Portland schools use bottled water after lead scare

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Story highlights

  • Portland, Oregon is testing drinking water at 78 public schools after elevated levels of lead were found
  • Critics say officials were too slow to inform parents of the problem

(CNN)Public schools in eco-friendly Portland, Oregon, have now joined Flint, Michigan, and other U.S. cities in facing concerns over lead in their drinking water -- and that officials have been slow to acknowledge the problem.

The city's schools are providing their 49,000 students with bottled water after tests in March showed unsafe levels of lead in the drinking water in some schools.
    The school district announced Friday it was shutting down drinking fountains while it conducts testing at all 78 schools this summer. Lead levels at two schools were found to have exceeded the maximum contaminant standards issued by the federal Environmental Protection Agency.
    School cooks will use bottled water for all food preparation and the cafeterias will use disposable plates and utensils for the remainder of the school year, the school district said. The school year ends June 9.
    "The health and safety of our students and staff is paramount. I appreciate the quick response over the weekend to implement an immediate fix," says Portland Public Schools Board Chair Tom Koehler. "It's clear we have more work to do to review our testing protocols. The board will work with the superintendent to make sure this happens expeditiously."
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    The public, however, has been voicing concerns that school authorities took too long -- more than two months -- to notify parents that there were issues with the water at at least two schools. Authorities tested the water at Creston and Rose City Park elementary schools on March 22 after parents requested it. Water in 14 fixtures out of 92 exceeded the EPA maximum contaminant level for lead under the Safe Drinking Water Act, the district said.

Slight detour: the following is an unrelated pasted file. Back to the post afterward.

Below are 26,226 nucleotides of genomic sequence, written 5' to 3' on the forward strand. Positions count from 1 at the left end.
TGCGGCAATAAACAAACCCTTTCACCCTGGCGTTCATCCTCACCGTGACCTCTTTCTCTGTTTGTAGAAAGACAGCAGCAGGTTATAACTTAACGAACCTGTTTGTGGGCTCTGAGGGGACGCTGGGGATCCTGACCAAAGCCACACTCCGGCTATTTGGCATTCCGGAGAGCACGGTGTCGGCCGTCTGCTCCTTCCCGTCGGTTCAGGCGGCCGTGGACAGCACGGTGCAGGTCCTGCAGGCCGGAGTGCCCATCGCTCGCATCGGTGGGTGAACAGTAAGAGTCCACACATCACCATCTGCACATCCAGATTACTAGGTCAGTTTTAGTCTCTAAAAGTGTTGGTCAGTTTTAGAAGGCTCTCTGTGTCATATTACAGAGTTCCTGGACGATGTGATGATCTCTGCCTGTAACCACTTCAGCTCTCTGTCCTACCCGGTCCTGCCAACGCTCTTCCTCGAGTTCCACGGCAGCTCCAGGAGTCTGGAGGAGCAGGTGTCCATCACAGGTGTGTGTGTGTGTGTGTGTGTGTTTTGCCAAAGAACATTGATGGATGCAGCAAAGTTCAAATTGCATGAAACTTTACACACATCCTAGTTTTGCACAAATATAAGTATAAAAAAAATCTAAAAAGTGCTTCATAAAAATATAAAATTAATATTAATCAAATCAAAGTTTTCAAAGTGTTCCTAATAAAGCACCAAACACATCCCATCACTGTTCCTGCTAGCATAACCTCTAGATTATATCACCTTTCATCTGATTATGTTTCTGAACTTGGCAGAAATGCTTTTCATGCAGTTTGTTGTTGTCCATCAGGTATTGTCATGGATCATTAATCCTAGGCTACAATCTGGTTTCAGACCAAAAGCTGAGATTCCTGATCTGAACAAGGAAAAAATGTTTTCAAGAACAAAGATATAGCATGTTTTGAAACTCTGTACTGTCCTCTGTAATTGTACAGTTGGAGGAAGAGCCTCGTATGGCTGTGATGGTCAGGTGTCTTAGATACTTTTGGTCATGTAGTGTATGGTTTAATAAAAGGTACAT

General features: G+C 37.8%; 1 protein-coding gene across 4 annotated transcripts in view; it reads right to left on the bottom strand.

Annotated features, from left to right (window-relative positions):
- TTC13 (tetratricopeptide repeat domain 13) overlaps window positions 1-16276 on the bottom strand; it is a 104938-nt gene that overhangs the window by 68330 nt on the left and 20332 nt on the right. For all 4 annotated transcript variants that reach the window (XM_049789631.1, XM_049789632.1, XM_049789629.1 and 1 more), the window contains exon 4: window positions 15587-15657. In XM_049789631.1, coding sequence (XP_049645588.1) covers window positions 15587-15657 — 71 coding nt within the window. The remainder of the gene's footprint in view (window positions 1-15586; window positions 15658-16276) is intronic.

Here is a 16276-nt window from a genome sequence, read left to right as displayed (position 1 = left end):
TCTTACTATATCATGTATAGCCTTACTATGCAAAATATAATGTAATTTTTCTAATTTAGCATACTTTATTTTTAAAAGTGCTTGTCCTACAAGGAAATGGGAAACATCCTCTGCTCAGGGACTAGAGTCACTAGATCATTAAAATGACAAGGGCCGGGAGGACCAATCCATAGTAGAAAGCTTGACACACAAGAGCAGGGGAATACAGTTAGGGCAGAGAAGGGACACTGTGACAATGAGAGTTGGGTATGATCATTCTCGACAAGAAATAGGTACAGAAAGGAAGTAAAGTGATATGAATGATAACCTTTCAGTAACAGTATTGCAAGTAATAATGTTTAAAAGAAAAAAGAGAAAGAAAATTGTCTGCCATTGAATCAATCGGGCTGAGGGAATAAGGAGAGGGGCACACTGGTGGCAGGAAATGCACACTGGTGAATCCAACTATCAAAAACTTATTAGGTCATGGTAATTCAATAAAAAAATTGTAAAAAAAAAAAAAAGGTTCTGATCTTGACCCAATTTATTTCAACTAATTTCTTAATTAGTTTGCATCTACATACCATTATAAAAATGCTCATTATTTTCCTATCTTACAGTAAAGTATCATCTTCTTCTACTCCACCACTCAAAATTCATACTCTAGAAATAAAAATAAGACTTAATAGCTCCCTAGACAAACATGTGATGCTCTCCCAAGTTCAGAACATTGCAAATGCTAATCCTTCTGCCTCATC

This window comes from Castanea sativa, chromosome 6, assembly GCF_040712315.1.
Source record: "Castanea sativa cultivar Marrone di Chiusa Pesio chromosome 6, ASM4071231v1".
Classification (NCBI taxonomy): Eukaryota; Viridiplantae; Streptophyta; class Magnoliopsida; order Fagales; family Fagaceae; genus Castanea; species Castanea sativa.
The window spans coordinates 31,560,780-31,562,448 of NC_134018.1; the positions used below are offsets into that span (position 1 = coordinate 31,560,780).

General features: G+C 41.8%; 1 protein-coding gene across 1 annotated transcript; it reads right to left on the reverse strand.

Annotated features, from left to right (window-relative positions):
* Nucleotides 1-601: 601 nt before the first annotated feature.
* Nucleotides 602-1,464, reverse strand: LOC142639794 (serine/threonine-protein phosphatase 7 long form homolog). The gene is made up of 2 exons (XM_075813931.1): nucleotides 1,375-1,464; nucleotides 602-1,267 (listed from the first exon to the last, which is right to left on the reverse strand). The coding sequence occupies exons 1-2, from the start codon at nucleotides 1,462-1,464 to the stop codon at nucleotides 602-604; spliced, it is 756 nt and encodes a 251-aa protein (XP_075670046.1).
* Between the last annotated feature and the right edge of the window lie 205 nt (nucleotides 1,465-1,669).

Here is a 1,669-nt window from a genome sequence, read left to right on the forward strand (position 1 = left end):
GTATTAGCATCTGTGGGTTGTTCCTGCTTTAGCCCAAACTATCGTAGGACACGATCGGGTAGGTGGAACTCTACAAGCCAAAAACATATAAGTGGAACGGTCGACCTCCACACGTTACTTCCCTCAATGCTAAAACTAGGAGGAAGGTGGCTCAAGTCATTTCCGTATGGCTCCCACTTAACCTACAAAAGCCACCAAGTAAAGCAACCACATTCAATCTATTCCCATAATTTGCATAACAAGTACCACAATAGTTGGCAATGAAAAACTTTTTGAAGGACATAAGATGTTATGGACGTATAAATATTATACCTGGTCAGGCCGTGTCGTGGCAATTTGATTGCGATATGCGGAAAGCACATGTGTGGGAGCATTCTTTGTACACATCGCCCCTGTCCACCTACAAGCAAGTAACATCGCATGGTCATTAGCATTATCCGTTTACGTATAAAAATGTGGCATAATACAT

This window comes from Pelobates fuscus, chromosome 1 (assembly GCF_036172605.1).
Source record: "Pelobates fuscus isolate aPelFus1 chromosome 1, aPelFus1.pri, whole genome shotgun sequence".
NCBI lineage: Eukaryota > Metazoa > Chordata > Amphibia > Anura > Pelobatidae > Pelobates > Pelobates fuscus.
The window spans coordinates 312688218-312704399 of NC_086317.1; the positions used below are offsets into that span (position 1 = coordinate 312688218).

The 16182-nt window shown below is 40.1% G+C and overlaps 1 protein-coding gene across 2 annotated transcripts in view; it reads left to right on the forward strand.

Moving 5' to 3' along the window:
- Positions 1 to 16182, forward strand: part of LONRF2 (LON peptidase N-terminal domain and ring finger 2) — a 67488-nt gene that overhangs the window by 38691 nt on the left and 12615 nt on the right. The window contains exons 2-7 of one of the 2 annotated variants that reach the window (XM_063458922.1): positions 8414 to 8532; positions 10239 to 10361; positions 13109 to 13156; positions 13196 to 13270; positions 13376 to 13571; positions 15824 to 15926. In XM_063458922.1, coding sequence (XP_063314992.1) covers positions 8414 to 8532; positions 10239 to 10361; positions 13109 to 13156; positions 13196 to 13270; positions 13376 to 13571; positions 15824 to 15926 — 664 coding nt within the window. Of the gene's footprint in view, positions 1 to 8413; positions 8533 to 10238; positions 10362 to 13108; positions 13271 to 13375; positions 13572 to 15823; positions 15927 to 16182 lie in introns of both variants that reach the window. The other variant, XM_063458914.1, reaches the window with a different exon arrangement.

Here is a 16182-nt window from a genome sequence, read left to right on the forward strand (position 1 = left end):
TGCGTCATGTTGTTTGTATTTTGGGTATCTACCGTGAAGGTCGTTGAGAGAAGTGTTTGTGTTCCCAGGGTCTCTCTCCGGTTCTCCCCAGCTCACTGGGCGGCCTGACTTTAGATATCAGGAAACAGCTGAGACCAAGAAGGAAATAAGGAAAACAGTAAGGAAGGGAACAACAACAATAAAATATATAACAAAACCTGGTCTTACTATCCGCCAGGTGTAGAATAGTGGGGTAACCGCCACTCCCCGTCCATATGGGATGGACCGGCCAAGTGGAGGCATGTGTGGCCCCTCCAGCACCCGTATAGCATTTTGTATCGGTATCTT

But the schools only notified parents at Rose City Park and Creston last week about the elevated lead levels.
    Following a special school board meeting Tuesday, parent Mike Southern told board members and school officials that kids had been put at risk because of a "failure of leadership." The Oregonian newspaper reported that Southern took special aim at Carole Smith, superintendent of the city's schools.
    "School board, you need to act," Southern said, to applause from the crowd. "Carole Smith, you need to go."
    More concerns have surfaced since the Oregonian reported prior testing found elevated lead levels at 51 public schools since 2009. The highest lead readings were 16 times the federal level, the Oregonian reported. District officials have not said why they conducted the tests or what steps were taken to ensure safe water, the Oregonian reported.
    Smith promised the district would do better at keeping the public informed.
    "In addition to providing safe drinking water to all of our students, we will be taking immediate action to examine the protocols and procedures that resulted in delayed notification of our families and delays in shutting off impacted water sources," she said. "We are taking all of these steps out of an abundance of caution for our students, our teachers, and our staff, as we work to determine whether additional schools have elevated levels of lead in the drinking water."
    Starting next week, public schools will work with Multnomah County to test Creston and Rose City Park students for levels of lead in their blood, the district said.
    The district said it has replaced two fountains and sinks in two rooms at Rose City Park and both now meet the safe-water standard. Sinks with high lead levels in two science classrooms at Rose City Park are now posted with signs instructing students not to drink the water because the source of lead is the piping and replacing it would be too costly, the district said. The district said it is also working at replacing sinks and fountains at Creston.
    The EPA typically recommends a lead level below 20 parts per billion for schools. Portland Public Schools said they have set a more stringent requirement of 15 parts per billion.